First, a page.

Downside of deadline day hits now-former Flyer

Downside of deadline day hits now-former Flyer

MONTREAL — Mark Alt was taking shots on the Bell Centre ice in Montreal Monday morning while preparing for the host Canadiens when assistant coach Gord Murphy came over and told Alt there was no need to take shots anymore.

That's because Alt is not a member of the Flyers anymore.

The Colorado Avalanche claimed Alt Monday afternoon, a day after the Flyers placed the 26-year-old defenseman on waivers in hopes of making him eligible for both the AHL postseason and the Stanley Cup playoffs.

“That was kinda weird,” Alt said after hearing the news he's heading out west. “He usually wouldn’t say something like that, so as I skated off, I figured something had happened.

“Very surprised, actually. These things happen and I’m excited for the opportunity. There’s mixed emotions — good and bad. It’s good to have somebody and to be wanted, and at the same time, it’s tough to leave the team. It kinda goes both ways there.”

Alt had been utilized as the Flyers' seventh defenseman. He played in just eight games this season and only nine total as a member of the Flyers. Alt, a second-round pick of Carolina in 2010, was acquired by the Flyers in a trade with the Hurricanes on Jan. 13, 2013 along with goaltender Brian Boucher for Luke Pither.

Alt has yet to record a point in his NHL career.

Deadline Dale
Dale Weise may experience some déjà vu today. 

It was exactly two years ago today when Weise was in Montreal and was traded to the Chicago Blackhawks. The Flyers forward was enjoying a breakout season, scoring 14 goals prior to the deadline deal.

“I think it was no secret I wanted to stay in Montreal,” Weise said. “Two days before I got traded, I thought we had a deal done. We didn’t hear back and then I got a call from (Montreal GM) Mark Bergevin that I got traded. It was difficult.”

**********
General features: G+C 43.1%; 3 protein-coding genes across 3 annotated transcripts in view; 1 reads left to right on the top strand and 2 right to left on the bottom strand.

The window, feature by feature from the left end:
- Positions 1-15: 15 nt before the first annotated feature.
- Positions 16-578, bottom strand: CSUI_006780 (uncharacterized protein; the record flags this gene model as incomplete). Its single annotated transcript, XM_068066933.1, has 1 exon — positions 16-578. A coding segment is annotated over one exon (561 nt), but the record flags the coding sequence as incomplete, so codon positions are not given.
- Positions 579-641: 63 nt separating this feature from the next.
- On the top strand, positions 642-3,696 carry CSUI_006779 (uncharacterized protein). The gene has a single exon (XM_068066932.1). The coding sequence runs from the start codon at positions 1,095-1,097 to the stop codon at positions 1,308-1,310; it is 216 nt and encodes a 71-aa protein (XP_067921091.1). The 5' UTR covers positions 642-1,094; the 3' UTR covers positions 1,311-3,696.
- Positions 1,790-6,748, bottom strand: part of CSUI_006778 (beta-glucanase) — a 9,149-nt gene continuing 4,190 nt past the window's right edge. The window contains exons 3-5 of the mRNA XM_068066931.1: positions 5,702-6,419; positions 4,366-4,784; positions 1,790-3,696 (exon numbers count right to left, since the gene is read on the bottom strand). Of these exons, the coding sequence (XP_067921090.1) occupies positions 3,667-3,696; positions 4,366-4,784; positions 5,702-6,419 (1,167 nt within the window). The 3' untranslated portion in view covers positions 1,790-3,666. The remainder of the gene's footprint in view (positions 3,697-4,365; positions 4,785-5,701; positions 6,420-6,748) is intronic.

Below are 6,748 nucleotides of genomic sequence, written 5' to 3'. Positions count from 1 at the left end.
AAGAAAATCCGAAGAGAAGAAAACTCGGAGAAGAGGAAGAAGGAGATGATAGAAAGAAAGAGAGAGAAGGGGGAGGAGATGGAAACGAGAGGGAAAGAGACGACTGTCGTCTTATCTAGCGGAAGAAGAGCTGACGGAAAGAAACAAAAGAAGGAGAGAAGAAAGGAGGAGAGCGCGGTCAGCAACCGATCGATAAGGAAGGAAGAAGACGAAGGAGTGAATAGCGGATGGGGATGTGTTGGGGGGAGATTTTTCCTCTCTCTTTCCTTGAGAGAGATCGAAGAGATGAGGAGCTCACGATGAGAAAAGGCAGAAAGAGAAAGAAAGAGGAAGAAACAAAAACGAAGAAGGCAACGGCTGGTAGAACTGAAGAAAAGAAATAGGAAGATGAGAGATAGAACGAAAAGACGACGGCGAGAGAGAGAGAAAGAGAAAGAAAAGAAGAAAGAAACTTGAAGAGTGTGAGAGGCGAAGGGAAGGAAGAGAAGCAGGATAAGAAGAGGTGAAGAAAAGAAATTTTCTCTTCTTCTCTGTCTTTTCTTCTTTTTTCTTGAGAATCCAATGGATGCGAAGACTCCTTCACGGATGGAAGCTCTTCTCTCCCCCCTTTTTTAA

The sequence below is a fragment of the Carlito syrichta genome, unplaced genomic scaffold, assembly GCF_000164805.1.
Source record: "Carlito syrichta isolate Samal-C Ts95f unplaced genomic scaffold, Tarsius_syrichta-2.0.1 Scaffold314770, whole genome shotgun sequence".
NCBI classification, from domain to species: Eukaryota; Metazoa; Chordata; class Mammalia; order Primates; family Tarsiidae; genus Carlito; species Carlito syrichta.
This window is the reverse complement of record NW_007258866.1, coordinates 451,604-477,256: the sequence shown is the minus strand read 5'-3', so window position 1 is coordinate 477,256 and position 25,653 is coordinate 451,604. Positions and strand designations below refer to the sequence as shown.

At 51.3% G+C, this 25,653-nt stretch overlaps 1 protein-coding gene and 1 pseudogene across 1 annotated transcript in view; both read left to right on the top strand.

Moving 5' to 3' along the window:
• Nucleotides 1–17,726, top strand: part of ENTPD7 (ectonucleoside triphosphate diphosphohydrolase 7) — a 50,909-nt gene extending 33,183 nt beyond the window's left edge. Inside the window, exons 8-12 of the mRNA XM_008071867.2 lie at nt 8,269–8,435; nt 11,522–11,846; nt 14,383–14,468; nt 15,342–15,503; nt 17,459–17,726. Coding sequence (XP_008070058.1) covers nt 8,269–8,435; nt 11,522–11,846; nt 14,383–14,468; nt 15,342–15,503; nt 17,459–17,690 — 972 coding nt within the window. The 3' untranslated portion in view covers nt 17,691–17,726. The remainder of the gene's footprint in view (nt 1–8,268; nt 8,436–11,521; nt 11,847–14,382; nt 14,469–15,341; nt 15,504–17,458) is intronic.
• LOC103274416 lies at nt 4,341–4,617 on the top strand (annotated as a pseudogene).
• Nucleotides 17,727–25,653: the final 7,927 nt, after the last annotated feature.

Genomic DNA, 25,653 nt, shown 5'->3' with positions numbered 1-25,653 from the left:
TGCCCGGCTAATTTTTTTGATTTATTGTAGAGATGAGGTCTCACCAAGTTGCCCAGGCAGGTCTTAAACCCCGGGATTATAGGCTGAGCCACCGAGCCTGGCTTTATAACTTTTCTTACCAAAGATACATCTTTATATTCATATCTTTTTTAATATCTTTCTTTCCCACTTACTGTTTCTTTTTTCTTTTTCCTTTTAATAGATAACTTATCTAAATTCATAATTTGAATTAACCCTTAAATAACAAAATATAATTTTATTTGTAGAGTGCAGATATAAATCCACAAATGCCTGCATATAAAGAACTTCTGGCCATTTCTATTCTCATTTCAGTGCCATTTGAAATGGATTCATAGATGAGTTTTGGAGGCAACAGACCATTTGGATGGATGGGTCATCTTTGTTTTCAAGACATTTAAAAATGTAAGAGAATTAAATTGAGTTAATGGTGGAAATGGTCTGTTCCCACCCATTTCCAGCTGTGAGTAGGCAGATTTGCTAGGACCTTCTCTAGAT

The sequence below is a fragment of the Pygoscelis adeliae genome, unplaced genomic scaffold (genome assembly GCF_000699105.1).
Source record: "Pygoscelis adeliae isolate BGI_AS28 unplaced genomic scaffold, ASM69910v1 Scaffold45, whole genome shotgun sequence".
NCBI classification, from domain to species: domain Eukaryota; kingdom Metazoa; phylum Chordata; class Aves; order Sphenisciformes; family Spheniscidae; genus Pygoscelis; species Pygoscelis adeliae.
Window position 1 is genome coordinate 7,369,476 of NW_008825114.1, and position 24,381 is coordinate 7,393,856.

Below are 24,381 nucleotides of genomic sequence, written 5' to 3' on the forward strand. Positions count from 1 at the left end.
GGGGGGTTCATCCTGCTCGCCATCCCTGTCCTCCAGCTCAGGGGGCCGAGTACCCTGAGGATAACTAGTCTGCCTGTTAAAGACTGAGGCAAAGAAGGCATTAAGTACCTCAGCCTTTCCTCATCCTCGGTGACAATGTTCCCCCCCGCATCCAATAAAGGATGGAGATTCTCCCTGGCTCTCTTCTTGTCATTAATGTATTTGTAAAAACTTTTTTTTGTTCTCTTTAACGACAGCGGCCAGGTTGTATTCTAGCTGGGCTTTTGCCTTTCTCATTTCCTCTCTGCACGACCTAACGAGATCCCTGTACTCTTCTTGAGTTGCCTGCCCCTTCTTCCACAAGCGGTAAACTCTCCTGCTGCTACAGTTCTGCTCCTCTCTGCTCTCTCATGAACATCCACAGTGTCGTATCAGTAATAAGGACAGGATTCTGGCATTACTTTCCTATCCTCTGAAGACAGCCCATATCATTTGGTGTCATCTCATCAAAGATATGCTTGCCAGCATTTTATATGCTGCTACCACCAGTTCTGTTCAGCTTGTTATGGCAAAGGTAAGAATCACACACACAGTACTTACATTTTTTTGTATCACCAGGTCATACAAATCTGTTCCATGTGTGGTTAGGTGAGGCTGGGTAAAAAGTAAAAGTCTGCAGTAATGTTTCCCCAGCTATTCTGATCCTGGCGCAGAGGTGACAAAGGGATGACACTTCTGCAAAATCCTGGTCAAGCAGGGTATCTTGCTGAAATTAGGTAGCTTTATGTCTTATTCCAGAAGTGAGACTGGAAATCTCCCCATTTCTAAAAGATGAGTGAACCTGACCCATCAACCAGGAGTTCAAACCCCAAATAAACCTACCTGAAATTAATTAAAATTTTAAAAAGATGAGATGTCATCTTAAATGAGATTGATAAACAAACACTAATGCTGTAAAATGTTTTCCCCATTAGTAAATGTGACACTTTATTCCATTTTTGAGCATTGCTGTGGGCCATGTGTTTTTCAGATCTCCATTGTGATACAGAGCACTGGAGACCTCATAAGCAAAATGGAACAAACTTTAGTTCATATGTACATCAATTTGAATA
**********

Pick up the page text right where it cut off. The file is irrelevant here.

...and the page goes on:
In 2014, Weise was dealt to the Canadiens from Vancouver and he’s hoping this two-year trend comes to an end.  

“I think everybody’s watching it,” Weise said of the deadline. “It’s the most exciting time of the year. This is a business and crazy things happen.”  

Ghost giving back
Eleven days after 17 students and faculty members were shot and killed in a mass shooting at Marjory Stoneman Douglas High School, the school's boys hockey team won the Florida state championship.

Flyers defenseman and Douglas High School alumnus Shayne Gostisbehere was thrilled the team rallied together to win a championship and dedicated their state title to the victims of the shooting.

“It’s awesome with obviously everything they’ve gone through to come out on top,” Gostisbehere said. 

Gostisbehere attended Marjory Stoneman Douglas High school from 2007-09, but never played for the Eagles hockey team. However, Gostisbehere will host members of the state champion hockey squad at the BB&T Center in Sunrise when the Flyers take on the Florida Panthers on Sunday, March 4.

“I know I’ve got some things lined up for the Florida game, so it should be fun.”

"Ghost" is the only alumnus from Marjory Stoneman Douglas High School to play in the NHL.

Robert Hagg finds himself the odd man out vs. Rangers

AP Images

Robert Hagg finds himself the odd man out vs. Rangers